In the midst of Dallas’ glitz, glamour and beige interiors, Alicia and Adam Rico seem as though they’re from another planet – a much cooler (and, needless to say, more colorful) one. Always ones to do it themselves, the dynamic duo and owners of floral design studio Bows + Arrows in East Dallas nested in a circa-1920 home off Greenville Avenue a year and a half ago with Dotty, now 2, and artfully crafted the interior style room by room with their own hands and paintbrushes.
Clearly, they both have the creative “it” factor. Before one piece of furniture was placed on their hardwoods, the couple devised a color scheme that was vastly different – on purpose – from the other two homes they’d shared. “We both like change a lot,” says the petite brunette, who, like her husband, earned a degree in painting (she from Texas Christian University, he from Pratt Institute in Brooklyn, New York).
The two-color scheme for this home, which is “more impactful,” Alicia says, is pinks and turquoise. Adam painted the walls in their dining room a dark pink with monochromatic Native American-inspired geometric shapes. It’s no surprise that Adam and Alicia have Native American heritage, with the strong vein of New Mexico-inspired details running throughout the home, such as the runner on their turquoise buffet. A peek outside the back door finds coolly crafted kid-size, soft-fabric teepees left over from Dotty’s Navajo-themed birthday party.
Unlike many family homes that are littered with primary-hued kids’ toys, Dotty’s things stay in her room (with the exception of the Mr. Potato Head lips). “I’m kind of big on kids’ stuff being in their room and not all around the house,” Alicia says. Instead, they instill in Dotty “having her own space and teaching her to put her things away in her room.” They also taught their Yo Gabba Gabba!-loving toddler not to touch fragile things in their home – like their artwork, which covers many surfaces in the two-bed, two-bath home.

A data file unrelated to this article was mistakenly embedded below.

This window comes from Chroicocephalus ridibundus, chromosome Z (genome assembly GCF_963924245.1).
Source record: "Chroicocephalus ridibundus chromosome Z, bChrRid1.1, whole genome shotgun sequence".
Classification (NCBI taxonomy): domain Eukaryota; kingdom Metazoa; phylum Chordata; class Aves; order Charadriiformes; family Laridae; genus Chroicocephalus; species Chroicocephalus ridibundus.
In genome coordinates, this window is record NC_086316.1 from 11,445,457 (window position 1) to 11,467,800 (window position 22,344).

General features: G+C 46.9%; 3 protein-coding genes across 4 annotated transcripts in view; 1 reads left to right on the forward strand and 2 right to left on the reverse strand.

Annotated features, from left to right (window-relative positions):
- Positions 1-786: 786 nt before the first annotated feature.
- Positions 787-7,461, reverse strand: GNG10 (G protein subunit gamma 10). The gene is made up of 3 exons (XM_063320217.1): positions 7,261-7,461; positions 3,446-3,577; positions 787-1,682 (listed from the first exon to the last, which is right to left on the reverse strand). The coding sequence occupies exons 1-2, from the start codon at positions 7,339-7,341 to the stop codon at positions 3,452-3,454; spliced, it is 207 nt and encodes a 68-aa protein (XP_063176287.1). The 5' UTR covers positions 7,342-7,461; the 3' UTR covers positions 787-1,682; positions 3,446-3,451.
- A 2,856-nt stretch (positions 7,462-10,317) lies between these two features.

In the living room, a vintage pull-down map of New York state – a nod to where the couple met – hangs above the grey-painted fireplace, cleverly concealing the flatscreen TV underneath. In the extensive renovations to their home (including redoing the foundation and layout of the house), they had custom built-ins created to cover up the tilted windows, which worked out great, Alicia says, since they have such a huge book collection. While most of their time as a family is spent outdoors going to parks, walking to dinner at local restaurants and playing with sidewalk chalk (a favorite of Dotty’s), when they’re inside, they’re rocking out to Neon Indian, or, when Dotty has her say, Yo Gabba-Gabba! The pale grey walls disappear in favor of the mixing and matching of vibrant green tribal prints with geometric black and white patterns on quilts, rugs and chairs.
The master is the ultimate showcase for their pattern mash-ups. The triangular-patterned wall unites the seemingly opposing patterns dressing their bed – some tribal, some floral and even a little traditional herringbone thrown in there. Dotty seems to have developed a taste for indie music herself and spends time in her parents’ bedroom watching music videos. Her favorites? Bjork (“She calls her Mommy,” Alicia says, smiling) and The White Stripes.
Through DIY transformations, a discerning eye and collecting things from travels near and far, the couple has made their home a showcase of their talent and colorful charisma. And for their next house? Adam’s thinking about all white and neutrals.